One of the main characters in A River Kwai Story is a Korean gonzoku or civilian contractor named Hong Ki-song, also known by his Japanese name Toyoyama Kisei, who was one of the most hated guards on the Burma Thailand Railway, and was notorious for beating prisoners of war with the shaft of a golf club. Toyoyama, who volunteered for the duty, was sentenced to death by a British military court in Singapore. That sentence was later commuted to life imprisonment. This mug shot was taken by the U.S. army in Sugamo Prison in Tokyo. (U.S. National Archives)

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Monday, September 10, 2007
  Photography: Why I stayed with Minolta (now Sony)
After I posted my CBC blog entry on the new Sony Alpha 700, a couple of friends asked me why I stuck with Minolta when everyone else was working with Canon or Nikon digital single lens reflex cameras.

CBC technology blog post How about a HDTV with that DSLR?

It begins with my first SLR.

When Minolta made the announcement that it was going out of business, I wrote a longer version of my experiences with Minolta in my blog post The End of the Minolta Era.

Here's a slightly updated summary:

My father gave me my first SLR, a Minolta SRT 101 for my 18th birthday many years ago.

That camera took me right across Canada in the summer of 1969 from Montreal to Victoria, across Canada to Halifax and then back to Montreal. I was part of the first Aventure Canadienne, one of Pierre Trudeau's first experiments in bilingual and bicultural exchange, twenty students, half Anglophone, half Francophone going across Canada in two blue minibuses.

I used the SRT 101 in journalism school and on my first job as a reporter/photographer on the Sudbury Star, and then I took it across Europe a year later. I took the SRT 101 with me for the year I worked in London,where it survived being tossed across a room by a crazy landlady.

In the early 1980s, bought the Minolta X700 just before I moved into broadcasting and used that camera for years...mostly landscapes since I wasn't shooting journalism at that time.

For video I used a Sony Hi8 camera to shoot my documentary for CBC's Pacific Rim report on my trip up the River Kwai and later bought a Sony DV camera).

I bought a Minolta Maxxum 4 around 2000 or so and added a Sigma zoom and a Minolta 50mm.

At the time when Canon and Nikon and other camera companies were going big on high end, professional digital, Minolta stood still--one reason they got into to business trouble.

I probably would have switched to Canon except for the fact that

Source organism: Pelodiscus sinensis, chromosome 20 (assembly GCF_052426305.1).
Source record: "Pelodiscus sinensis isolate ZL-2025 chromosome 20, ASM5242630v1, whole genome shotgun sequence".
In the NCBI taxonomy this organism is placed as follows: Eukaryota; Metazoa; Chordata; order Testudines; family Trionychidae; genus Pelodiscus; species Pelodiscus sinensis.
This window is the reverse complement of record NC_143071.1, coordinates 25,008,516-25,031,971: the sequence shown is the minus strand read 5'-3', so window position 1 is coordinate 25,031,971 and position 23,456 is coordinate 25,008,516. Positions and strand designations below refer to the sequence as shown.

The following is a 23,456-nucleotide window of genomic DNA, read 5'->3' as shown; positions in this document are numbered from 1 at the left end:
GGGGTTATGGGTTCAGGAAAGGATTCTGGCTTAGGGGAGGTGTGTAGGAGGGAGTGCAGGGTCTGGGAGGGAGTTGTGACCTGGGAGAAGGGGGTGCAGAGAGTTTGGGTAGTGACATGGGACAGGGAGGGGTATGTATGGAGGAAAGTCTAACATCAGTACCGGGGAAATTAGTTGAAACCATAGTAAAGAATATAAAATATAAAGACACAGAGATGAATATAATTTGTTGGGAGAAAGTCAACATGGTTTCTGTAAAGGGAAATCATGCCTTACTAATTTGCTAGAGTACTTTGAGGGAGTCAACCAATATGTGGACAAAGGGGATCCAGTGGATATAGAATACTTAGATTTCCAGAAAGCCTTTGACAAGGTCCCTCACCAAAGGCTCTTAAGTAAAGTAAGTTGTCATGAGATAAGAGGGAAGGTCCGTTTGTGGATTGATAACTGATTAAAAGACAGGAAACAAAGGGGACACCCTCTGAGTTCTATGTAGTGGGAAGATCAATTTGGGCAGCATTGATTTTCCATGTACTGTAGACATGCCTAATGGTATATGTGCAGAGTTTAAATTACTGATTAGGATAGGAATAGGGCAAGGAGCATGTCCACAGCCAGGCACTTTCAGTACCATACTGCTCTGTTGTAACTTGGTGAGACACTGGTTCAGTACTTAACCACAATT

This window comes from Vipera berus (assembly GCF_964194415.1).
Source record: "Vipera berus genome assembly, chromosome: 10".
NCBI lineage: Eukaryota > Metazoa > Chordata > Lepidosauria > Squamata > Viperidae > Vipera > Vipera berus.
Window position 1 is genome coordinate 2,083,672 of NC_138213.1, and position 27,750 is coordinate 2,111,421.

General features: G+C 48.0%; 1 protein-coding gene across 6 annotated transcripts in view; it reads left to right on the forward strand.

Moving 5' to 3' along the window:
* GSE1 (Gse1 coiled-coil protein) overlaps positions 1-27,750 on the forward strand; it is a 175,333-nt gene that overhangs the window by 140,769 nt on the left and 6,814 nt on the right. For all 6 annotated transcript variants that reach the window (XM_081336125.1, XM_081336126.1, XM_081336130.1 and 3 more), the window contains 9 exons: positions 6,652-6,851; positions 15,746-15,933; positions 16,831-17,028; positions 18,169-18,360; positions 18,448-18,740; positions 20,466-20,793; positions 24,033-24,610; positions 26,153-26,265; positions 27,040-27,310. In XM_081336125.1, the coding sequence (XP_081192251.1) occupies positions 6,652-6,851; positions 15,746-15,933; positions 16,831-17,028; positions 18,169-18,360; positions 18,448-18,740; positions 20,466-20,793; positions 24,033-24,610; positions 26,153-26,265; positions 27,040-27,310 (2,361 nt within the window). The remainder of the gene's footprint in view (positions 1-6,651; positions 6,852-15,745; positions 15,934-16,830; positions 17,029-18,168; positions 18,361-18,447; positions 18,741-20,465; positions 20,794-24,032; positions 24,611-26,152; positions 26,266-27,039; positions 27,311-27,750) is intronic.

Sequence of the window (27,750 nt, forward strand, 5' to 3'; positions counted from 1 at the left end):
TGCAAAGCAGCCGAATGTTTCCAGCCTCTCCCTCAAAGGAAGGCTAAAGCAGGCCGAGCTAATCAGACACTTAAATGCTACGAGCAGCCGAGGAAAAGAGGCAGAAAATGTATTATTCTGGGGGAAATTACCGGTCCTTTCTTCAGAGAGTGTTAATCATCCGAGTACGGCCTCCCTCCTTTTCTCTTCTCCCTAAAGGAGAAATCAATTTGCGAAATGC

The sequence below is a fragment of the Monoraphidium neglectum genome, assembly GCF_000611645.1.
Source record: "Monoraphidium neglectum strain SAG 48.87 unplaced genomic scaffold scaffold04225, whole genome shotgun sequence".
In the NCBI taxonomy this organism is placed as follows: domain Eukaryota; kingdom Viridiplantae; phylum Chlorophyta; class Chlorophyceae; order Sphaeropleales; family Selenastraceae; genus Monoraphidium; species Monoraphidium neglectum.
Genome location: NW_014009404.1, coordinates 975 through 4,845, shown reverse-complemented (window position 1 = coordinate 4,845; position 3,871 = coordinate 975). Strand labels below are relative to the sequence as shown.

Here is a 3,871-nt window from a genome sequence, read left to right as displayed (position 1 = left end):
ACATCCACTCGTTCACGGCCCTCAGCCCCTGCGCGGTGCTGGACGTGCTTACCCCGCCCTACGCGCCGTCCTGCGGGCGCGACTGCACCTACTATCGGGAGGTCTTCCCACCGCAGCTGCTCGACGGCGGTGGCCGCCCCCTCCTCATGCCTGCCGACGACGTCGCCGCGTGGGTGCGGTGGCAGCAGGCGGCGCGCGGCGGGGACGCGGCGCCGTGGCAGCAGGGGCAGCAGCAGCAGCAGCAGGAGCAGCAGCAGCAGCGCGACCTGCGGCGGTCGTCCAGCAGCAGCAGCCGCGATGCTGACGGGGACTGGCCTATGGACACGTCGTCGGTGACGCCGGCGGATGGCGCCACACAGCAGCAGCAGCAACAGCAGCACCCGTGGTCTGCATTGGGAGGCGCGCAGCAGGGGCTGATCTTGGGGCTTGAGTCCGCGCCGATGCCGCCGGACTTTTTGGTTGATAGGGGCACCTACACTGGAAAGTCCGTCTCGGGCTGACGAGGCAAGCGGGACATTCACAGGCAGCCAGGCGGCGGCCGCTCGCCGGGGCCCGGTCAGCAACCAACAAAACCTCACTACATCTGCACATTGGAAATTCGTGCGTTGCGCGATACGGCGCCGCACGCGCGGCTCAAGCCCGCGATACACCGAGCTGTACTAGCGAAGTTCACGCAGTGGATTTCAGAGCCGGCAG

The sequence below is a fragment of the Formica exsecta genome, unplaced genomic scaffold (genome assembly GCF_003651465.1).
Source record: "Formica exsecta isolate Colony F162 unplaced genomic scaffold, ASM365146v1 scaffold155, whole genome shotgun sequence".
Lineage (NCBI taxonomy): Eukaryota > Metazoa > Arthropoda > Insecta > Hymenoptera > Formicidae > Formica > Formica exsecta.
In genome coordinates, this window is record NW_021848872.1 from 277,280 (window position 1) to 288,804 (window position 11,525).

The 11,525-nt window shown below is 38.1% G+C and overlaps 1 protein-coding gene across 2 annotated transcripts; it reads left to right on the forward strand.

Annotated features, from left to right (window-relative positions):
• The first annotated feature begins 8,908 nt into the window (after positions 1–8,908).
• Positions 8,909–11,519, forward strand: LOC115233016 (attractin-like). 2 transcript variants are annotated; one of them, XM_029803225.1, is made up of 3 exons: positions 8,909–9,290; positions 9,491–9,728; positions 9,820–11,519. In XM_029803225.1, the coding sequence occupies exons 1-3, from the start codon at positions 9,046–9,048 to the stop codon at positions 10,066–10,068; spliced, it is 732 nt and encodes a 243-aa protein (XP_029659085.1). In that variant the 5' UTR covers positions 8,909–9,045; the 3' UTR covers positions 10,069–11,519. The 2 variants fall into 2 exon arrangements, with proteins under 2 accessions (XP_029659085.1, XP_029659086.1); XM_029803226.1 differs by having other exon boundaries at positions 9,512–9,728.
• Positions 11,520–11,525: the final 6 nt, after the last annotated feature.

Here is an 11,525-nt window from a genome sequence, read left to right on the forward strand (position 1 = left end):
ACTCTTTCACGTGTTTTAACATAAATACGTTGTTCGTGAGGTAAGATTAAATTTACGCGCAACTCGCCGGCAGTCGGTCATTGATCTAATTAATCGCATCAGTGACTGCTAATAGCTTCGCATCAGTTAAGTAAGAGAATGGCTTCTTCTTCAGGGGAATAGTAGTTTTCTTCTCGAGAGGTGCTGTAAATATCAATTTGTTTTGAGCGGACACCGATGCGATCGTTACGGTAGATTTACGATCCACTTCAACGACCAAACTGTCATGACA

in October 2005, Minolta Canada went out of business before the company's other branches which closed down in January 2006.

That meant the retailers here in Canada wanted to dump their Minolta cameras and lenses (they didn't foresee the deal where Sony bought Konica-Minolta digital camera technology and patents)

So I got the 7D for $1000 instead of $2000, got a better mid range zoom and a wide angle and a flash --all at less than half the price it would normally have cost.

It appears that elsewhere around the world no one dumped Minolta lenses at fire sale prices after the Sony deal was announced-- the retailers knew the lenses were good for the upcoming Sony cameras.

So I have now all this equipment and most of it is compatible with the Sonys--and if, from time to time, I want to shoot film, most of the lens and equipment will work with the Maxxum film camera. So I am going to stick with cameras I know, know how to operate and like using.

I didn't have much time last Thursday for the hands on session with the Alpha 700. You will find a review from Doug Brown on the DPreview forum here.

Among the features that stood out for me in the Alpha 700 were:

The presenters were pushing a function key system that means you don't have to stop and look at the menu in midshoot.

Both in the PR book and the presentation Sony said the in camera image stabilization system is made to work with any lens--in other words all the Minolta lenses out there just waiting for a new digital camera.

Some of the "new" features were on the Minolta 7D which I use such as the auto focus/manual focus button.

One feature I found interesting is a white balance bracketing setting, three frames at different WB settings, could come in handy if you are shooting jpg in an unusual lighting situation.

Offers an optional vertical grip with a second battery with automatic switching to the second battery when the first gets low.

Shoots 5 fps -doesn't match the Mark III's 10 fps.(although Brown was told Sony was working on improving this).

Offers something called cRAW which compresses the RAW setting by 30 per cent.
Continuous shooting capacity is 18 frames RAW, 25 frames cRAW and 16 frames extra fine jpg, looks like the continuous mode is optimized for cRaw.

Doug Brown's review also said the Alpha 700 is the only DSLR on the market at the moment that shoots in the 16:9 aspect ratio. That will be a great advantage for me because broadcasters are now shooting mostly 16:9 as part of the transition to high definition and I am already shooting 16:9 assignments using my Lumix FZ50 point and shoot.

Sony Canada news release.

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Thursday, September 06, 2007
  Photography: The Sony Alpha 700